There are several subtypes of migraine with aura. Your doctor will be able to help you identify which subtype you’re experiencing.
Migralepsy isn’t normally associated with migraine episodes that do not come with an aura. However, more research is needed.
With migralepsy, you experience a seizure within 1 hour of having migraine with aura.
A seizure is an episode in which you move involuntarily for a short period of time. It can affect all or part of your body and you may lose control of your bladder or bowels. Sometimes seizures cause you to lose consciousness.
Types of epileptic seizures include:
- Absence seizures. These can cause you to stare into space or blink rapidly.
- Tonic-clonic seizures. Also called a grand mal seizure, this is usually the most serious type of seizure. If you’re having one, you might call out, fall down, experience muscle spasms, or become unconscious.
- Simple focal seizures. You might twitch and perceive a new smell or taste.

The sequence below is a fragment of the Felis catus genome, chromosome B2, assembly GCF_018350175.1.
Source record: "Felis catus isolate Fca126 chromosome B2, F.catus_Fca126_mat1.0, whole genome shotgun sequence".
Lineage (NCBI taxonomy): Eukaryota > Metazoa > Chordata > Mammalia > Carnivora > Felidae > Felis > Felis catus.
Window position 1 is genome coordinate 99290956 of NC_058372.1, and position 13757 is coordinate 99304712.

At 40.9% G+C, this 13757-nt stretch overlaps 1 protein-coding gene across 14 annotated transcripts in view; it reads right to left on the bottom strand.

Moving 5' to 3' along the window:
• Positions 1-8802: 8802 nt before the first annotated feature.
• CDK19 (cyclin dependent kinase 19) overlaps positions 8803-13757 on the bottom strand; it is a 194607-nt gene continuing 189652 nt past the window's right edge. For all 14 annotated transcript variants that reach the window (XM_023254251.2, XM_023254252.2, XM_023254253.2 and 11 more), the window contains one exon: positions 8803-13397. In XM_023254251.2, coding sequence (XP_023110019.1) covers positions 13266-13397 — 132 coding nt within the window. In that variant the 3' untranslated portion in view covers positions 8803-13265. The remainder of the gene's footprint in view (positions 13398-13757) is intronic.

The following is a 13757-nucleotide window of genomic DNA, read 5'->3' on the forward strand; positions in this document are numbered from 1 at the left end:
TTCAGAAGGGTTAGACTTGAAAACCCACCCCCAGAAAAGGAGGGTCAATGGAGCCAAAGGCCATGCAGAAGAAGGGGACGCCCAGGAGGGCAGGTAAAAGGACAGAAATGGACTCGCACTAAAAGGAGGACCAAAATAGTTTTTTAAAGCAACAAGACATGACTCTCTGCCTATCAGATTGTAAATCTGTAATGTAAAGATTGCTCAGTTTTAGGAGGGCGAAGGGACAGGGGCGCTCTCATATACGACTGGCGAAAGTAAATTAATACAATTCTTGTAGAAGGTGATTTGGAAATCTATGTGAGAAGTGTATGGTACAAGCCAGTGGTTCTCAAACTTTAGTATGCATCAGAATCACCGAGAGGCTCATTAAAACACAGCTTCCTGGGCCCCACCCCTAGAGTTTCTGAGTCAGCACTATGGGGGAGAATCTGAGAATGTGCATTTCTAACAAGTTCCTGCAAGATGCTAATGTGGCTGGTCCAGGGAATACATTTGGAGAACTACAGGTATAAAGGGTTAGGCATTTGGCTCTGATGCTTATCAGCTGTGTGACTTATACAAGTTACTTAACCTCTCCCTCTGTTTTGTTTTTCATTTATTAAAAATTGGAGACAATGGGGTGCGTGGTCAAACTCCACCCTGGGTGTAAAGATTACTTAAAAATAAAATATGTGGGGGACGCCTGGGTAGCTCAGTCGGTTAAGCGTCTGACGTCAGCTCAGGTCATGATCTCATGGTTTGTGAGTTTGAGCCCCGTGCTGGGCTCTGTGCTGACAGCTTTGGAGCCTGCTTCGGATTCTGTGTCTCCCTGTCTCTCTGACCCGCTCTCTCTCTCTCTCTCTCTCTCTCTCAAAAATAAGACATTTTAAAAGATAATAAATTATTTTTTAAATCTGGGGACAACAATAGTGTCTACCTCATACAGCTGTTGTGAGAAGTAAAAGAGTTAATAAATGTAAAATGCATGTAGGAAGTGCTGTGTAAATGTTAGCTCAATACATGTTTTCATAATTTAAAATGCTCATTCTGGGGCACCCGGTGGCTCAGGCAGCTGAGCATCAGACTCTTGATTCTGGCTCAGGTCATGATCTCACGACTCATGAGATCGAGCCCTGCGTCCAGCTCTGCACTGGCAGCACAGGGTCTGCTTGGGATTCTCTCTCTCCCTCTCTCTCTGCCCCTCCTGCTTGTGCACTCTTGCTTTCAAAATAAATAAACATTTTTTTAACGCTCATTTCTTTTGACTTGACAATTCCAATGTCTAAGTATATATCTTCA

- Complex focal seizures. This type of seizure might make you unable to respond to questions or directions for a few minutes.
- Secondary generalized seizures. This is when you have a focal seizure followed by a generalized seizure, such as absence or tonic-clonic.
Migraine and seizures may be connected by similar patterns of brain activity. However, scientists don’t currently understand exactly how they’re related.
About 1 to 17 percent of people who have migraine also have epilepsy, and people with epilepsy have reported a frequency of migraine episodes of 8.4 to 20 percent, according to a 2011 review of research.
In a seizure, massive waves of electrical activity pass through areas of the brain, activating many neurons in sync.
In a migraine episode, your brain experiences a similar slowly spreading wave of electrical activity. It can last for several minutes, and scientists have found it’s associated with experiencing migraine aura.
Scientists have proposed that the electrical wave in a migraine episode can lower the threshold for a seizure to occur, meaning you may be more likely to experience a seizure.
Factors that might increase your risk of migralepsy include having:
- genes that affect neurons’ metabolism
- issues with the metabolism of magnesium
- abnormalities with the channels in your brain that transfer electrical charges (ion channels)
Some drugs or surgery that help with migraine and epilepsy may help with migralepsy.